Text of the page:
Seagate Technology LLC plans to use its recent acquisition of Maxtor Corp. as a catalyst for accelerating its Far East manufacturing capabilities and as insurance against expected PC price fluctuations this year.
However, industry analysts say that Seagate, of Scotts Valley, Calif., will have its hands full completing the technical aspect of the Maxtor merger late this year as it simultaneously starts its transition from longitudinal to perpendicular recording on many of its devices.
Seagates move to acquire Maxtor for $1.9 billion in an all-stock transaction is expected to strengthen the hard disk drive makers ability to provide desktop and enterprise drives, while taking some leverage on the desktop away from PC OEMs and moving it back to Seagate to help solidify pricing, said Steve Baker, an analyst at The NPD Group Inc., in Port Washington, N.Y.
"[The Maxtor acquisition] probably is going to force companies to not be able to decrease prices as fast," Baker said. "I dont think it will be a huge number, but, of course, theres an awful lot of leverage Dell [Inc.] and HP [Hewlett-Packard Co.] have there, and Seagate has lost a lot of that leverage, having gone down from four to three potential desktop suppliers right now."
Jim Porter, president of DiskTrend Inc., a Mountain View, Calif., storage industry research company that tracks the disk drive arena, said Seagate has acquired a company in Maxtor that was coming off a string of "unspectacular years."
Still, Porter said that Seagate CEO Bill Watkins can successfully leverage Maxtors manufacturing operations in Southeast Asia to complement Seagates push into China and other marketsalthough he does expect consolidation to occur.
"Watkins is an outstanding operations leader in all basics of the industry and [has the ability of] putting the final drives together and agreeing with all the characters what the next steps should be. Im sure hell do a pretty good job of combining the companies. Hes been through industry consolidation before; I think he understands what needs to be done," Porter said.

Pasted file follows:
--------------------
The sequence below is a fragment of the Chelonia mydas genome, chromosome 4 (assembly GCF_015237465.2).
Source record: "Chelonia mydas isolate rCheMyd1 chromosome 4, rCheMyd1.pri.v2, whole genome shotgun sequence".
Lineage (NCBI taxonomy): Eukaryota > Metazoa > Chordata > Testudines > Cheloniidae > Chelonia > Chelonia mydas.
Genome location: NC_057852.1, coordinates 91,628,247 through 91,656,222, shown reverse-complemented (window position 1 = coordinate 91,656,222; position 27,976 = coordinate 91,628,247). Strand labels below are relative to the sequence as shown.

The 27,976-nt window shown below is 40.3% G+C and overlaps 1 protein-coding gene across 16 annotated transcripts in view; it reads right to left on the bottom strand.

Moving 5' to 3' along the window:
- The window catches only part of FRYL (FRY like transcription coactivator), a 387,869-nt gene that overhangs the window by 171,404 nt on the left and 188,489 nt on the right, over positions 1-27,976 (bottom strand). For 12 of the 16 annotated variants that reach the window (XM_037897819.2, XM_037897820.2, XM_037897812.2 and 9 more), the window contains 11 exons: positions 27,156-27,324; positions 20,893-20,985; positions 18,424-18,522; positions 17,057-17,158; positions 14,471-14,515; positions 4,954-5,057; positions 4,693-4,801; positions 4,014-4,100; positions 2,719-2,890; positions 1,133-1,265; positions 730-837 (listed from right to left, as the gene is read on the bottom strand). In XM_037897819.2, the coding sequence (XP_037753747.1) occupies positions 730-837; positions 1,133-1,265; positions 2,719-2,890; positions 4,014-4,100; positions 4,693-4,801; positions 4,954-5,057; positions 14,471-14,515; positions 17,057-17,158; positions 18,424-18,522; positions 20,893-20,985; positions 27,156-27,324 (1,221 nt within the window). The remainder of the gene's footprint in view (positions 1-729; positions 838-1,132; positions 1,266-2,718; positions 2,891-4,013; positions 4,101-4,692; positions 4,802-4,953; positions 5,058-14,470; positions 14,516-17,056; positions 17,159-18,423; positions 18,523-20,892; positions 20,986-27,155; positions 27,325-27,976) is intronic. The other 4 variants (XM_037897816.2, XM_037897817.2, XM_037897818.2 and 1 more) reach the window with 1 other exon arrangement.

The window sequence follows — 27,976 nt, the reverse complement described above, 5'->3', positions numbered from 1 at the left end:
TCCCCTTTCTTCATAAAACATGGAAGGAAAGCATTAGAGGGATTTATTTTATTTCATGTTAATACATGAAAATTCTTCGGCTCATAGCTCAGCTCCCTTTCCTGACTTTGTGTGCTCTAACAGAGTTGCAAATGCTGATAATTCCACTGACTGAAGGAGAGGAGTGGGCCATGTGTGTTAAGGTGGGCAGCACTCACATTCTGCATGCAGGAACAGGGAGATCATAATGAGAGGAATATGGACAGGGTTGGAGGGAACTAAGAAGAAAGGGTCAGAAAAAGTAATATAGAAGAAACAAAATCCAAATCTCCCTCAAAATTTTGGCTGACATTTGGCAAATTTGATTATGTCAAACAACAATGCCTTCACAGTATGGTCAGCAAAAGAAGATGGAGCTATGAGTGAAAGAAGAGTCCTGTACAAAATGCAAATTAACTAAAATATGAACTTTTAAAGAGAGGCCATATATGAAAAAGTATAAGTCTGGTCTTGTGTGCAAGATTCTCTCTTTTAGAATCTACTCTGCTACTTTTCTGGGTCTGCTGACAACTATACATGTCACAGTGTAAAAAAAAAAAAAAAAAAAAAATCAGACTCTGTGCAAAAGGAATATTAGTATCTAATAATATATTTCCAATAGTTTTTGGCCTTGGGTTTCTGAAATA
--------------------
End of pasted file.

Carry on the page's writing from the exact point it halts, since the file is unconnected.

Seagates purchase of Maxtor, of Milpitas, Calif., comes on the heels of its September acquisition of Mirra Inc., a data management and backup vendor in Sunnyvale, Calif. Watkins said the company is well-versed in acquisitions and chose to bring Maxtor under its brand to increase Seagates scale and operating-efficiency costs.
"Were pretty familiar with the pros and cons of high-tech mergers. Ill be honest: What we dont like about them is when you have to do a lot of integration. A lot of companies get into trouble when they have to rationalize and integrate road maps and cultures. If we thought it was something like that, we probably wouldnt have done it," Watkins said. "Its really a leveraged deal looking at how we take their revenues and replace their products with our products, our manufacturing, processes, etc."
Watkins said Maxtors media manufacturing is one area Seagate will be eager to integrate into its own products. He said Seagate will capitalize on the growth of notebook computers, the expansion of desktops into new markets, and consumers storing more content on a host of personal devices that are backed up and collected at a central home location.
"Whats happening is people are digitizing their content and moving it and holding it in multiple placesthe home and car," said Watkins.
Maxtor has been active in building 3.5-inch drives used for living room and television applications. It has not been a significant player in growing mobile areas.
A major test for Seagate will be its approach to completing the physical consolidation of Maxtor in the second half of this year while being faced with the beginning of a large transition to perpendicular recording technology in its hard disk drive offerings. Perpendicular recording drives enable more storage capacity by stacking storage bits vertically on disks.
"The [disk drive] industry is running out of gas in longitudinal disk drives, and [vendors] cant take it much further in improvement. Perpendicular uses fewer heads and disks as you go up in recording density," or aerial density, Porter said.
He said that the transition to perpendicular recording should come next year on 2.5-inch disk drives for PC notebooks.
Brian Fonseca is a senior writer at eWEEK who covers database, data management and storage management software, as well as storage hardware. He works out of eWEEK's Woburn, Mass., office. Prior to joining eWEEK, Brian spent four years at InfoWorld as the publication's security reporter. He also covered services, and systems management. Before becoming an IT journalist, Brian worked as a beat reporter for The Herald News in Fall River, Mass., and cut his teeth in the news business as a sports and news producer for Channel 12-WPRI/Fox 64-WNAC in Providence, RI. Brian holds a B.A. in Communications from the University of Massachusetts Amherst.